The monetary policy committee (MPC) yesterday voted unanimously to hold its policy rate at 11.50% and left its other parameters unchanged. This was the expectation of the vast majority of analysts surveyed including ourselves. The committee notes with alarm the spike in headline inflation, which it attributes to well-known legacy issues as well as rises in the retail price of gasoline and in the electricity tariff. In its communique, it argues that inflationary pressures will moderate as output rebounds, supported by the monetary and fiscal stimulus on offer. Two months ago, it cited a specific timeline (on the basis of CBN house forecasts) for a peak in the headline rate in Q1 '21.
The committee dwells upon the CBN's efforts to encourage lending by the deposit money banks (DMBs) and its development finance activities, as anticipated (Good Morning Nigeria, 25 January '21). We learn that gross aggregate bank credit increased in December by a further NGN770bn to NGN25.0trn.
We also learn that the CBN has disbursed NGN2.0trn through its various facilities in response to the Covid-19 virus. The committee wants more of the same and has a preference for the targeted credit facility aimed at households and SMEs.
Nigeria's total stimulus to date has been a "paltry" 4.0% of 2019 GDP according to the communique, which compares with 10.0% in India, 11.5% in China, 12.6% in South Africa and 28.4% in the US. (The data is unsourced.)
The committee advises against another "wholesome lockdown" of the economy for fear of undoing the positive impact of the stimulus already provided. This is a debate taking place across the world. We would support the MPC's advice on the grounds that both the cost of the measure and the damage to a fragile economy would be huge.
The non-performing loans ratio deteriorated from 5.9% at end-November to 6.0% one month later. The committee observes that this is not a surprise in the current environment.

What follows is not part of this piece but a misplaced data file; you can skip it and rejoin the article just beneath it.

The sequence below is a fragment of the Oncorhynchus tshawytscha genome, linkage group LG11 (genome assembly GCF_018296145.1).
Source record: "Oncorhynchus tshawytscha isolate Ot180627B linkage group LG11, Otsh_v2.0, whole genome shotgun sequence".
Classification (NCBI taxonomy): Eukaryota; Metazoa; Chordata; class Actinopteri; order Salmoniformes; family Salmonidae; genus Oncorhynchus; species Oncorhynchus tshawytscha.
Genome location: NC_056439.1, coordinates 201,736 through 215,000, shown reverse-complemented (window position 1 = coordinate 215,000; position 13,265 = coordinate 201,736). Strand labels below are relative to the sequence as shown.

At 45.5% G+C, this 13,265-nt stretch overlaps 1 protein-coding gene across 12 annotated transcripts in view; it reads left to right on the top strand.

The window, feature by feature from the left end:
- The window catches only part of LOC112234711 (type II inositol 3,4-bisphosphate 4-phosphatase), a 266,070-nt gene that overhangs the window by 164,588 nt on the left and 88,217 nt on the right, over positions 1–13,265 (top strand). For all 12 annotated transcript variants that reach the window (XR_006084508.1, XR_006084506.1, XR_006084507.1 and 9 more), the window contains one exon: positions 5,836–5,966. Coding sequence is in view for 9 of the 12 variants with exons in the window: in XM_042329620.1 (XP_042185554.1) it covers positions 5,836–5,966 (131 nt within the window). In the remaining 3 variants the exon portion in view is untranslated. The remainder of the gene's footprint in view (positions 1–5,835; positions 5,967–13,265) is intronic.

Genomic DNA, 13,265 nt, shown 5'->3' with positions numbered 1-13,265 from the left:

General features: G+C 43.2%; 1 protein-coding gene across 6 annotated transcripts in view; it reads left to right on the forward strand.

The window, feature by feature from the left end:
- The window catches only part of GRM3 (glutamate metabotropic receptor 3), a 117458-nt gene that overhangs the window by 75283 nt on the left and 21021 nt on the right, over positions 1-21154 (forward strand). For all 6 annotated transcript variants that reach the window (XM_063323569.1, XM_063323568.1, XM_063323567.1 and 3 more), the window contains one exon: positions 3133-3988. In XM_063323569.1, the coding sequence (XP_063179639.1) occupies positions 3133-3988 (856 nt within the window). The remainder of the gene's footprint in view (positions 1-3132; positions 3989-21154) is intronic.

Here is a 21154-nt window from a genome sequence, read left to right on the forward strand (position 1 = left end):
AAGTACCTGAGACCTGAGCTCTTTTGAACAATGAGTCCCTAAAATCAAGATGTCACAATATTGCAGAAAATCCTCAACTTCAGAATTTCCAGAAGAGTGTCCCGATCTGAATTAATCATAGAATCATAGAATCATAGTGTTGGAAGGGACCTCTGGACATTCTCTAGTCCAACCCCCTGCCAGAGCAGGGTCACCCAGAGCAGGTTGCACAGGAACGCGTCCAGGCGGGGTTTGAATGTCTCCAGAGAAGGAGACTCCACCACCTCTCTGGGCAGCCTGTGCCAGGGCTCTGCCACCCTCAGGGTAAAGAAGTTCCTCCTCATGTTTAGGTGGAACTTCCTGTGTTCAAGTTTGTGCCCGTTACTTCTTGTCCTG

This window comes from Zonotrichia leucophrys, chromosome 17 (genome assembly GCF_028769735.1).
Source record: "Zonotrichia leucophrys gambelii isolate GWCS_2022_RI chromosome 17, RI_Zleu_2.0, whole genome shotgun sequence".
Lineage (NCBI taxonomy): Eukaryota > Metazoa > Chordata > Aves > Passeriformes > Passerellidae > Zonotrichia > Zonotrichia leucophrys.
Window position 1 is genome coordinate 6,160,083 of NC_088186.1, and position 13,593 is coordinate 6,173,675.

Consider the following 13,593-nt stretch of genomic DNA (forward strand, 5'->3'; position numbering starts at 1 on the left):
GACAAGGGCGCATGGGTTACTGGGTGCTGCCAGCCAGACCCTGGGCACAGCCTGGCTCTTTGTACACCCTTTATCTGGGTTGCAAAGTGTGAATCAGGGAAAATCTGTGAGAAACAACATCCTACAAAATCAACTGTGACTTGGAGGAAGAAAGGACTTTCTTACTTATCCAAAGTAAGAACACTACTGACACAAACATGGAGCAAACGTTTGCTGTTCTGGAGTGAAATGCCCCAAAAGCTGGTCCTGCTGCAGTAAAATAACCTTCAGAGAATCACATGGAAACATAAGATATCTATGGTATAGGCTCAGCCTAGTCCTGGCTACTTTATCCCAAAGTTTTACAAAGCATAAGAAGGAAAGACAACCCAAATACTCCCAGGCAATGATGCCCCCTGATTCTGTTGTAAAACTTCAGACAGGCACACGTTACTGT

There is a little more commentary on the fx regime than usual but nothing that points to a change in direction. Rather, the committee suggests areas where the CBN and the FGN may be able to boost supply within the existing arrangements and ease pressure on the naira exchange rate. These are international money transfers, diaspora remittances and non-oil exports. This would be an exercise in fine-tuning to improve the workings of the system in place.
We have noticed a growing view among analysts that the MPC will revert to an "orthodox" monetary policy this year by tightening in response to the inflation trends. The view is popular in non-Nigerian institutions and overlooks in our view the focus of the CBN (and the committee) on improving access to credit at affordable rates to help pull the economy out of recession.
Our reading of the communique is that tightening was considered and quickly dismissed. We feel that the committee currently has an easing bias and may make a token cut in the policy rate later this year if inflation data and expectations permit. It thought about easing principally for the encouragement of credit extension but argues that a reduction could worsen inflation and negative real interest rates.
A summary of global stimulus packages by the committee includes increases by central banks in their Ways and Means limits to support economic recovery. It may be relevant that a prominent ratings agency has recently queried the CBN's increasing use of such a facility for budget deficit financing.